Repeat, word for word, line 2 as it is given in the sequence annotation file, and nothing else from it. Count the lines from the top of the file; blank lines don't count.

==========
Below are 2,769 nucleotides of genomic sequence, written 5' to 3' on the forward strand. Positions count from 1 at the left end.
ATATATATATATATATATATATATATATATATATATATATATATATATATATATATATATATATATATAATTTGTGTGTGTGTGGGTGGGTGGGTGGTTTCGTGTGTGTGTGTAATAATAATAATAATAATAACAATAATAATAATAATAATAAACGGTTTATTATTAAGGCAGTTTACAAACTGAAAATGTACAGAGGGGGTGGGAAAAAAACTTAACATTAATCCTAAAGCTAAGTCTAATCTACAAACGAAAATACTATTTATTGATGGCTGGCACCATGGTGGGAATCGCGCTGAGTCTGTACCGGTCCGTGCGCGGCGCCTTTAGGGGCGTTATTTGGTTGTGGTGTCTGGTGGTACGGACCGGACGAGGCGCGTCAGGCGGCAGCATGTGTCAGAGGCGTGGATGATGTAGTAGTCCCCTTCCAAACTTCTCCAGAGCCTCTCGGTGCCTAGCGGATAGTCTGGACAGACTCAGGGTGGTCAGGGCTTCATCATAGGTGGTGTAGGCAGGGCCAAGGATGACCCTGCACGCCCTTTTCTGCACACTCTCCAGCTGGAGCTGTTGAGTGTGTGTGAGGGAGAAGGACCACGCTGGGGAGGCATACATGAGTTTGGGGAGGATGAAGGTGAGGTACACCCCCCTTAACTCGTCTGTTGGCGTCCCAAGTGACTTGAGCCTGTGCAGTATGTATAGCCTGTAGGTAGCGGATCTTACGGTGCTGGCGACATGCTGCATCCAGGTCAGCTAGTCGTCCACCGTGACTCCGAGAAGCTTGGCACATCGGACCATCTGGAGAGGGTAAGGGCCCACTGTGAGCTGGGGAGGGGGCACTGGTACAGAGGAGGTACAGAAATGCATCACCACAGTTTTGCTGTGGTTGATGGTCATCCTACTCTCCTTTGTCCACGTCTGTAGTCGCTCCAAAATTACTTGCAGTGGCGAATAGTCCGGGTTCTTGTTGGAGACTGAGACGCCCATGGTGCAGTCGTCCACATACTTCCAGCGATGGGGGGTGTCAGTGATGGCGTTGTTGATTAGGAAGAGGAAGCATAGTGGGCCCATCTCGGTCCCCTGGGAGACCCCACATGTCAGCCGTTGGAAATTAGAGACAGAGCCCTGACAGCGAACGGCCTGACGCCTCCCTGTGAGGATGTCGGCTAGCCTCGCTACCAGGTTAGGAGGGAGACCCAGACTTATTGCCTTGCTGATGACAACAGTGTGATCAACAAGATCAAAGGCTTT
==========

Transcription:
ATATATATATATATATATATATATATATATATATATATATATATATATATATATATATATATATATATAATTTGTGTGTGTGTGGGTGGGTGGGTGGTTTCGTGTGTGTGTGTAATAATAATAATAATAATAACAATAATAATAATAATAATAAACGGTTTATTATTAAGGCAGTTTACAAACTGAAAATGTACAGAGGGGGTGGGAAAAAAACTTAACATTAATCCTAAAGCTAAGTCTAATCTACAAACGAAAATACTATTTATTGATGGCTGGCACCATGGTGGGAATCGCGCTGAGTCTGTACCGGTCCGTGCGCGGCGCCTTTAGGGGCGTTATTTGGTTGTGGTGTCTGGTGGTACGGACCGGACGAGGCGCGTCAGGCGGCAGCATGTGTCAGAGGCGTGGATGATGTAGTAGTCCCCTTCCAAACTTCTCCAGAGCCTCTCGGTGCCTAGCGGATAGTCTGGACAGACTCAGGGTGGTCAGGGCTTCATCATAGGTGGTGTAGGCAGGGCCAAGGATGACCCTGCACGCCCTTTTCTGCACACTCTCCAGCTGGAGCTGTTGAGTGTGTGTGAGGGAGAAGGACCACGCTGGGGAGGCATACATGAGTTTGGGGAGGATGAAGGTGAGGTACACCCCCCTTAACTCGTCTGTTGGCGTCCCAAGTGACTTGAGCCTGTGCAGTATGTATAGCCTGTAGGTAGCGGATCTTACGGTGCTGGCGACATGCTGCATCCAGGTCAGCTAGTCGTCCACCGTGACTCCGAGAAGCTTGGCACATCGGACCATCTGGAGAGGGTAAGGGCCCACTGTGAGCTGGGGAGGGGGCACTGGTACAGAGGAGGTACAGAAATGCATCACCACAGTTTTGCTGTGGTTGATGGTCATCCTACTCTCCTTTGTCCACGTCTGTAGTCGCTCCAAAATTACTTGCAGTGGCGAATAGTCCGGGTTCTTGTTGGAGACTGAGACGCCCATGGTGCAGTCGTCCACATACTTCCAGCGATGGGGGGTGTCAGTGATGGCGTTGTTGATTAGGAAGAGGAAGCATAGTGGGCCCATCTCGGTCCCCTGGGAGACCCCACATGTCAGCCGTTGGAAATTAGAGACAGAGCCCTGACAGCGAACGGCCTGACGCCTCCCTGTGAGGATGTCGGCTAGCCTCGCTACCAGGTTAGGAGGGAGACCCAGACTTATTGCCTTGCTGATGACAACAGTGTGATCAACAAGATCAAAGGCTTT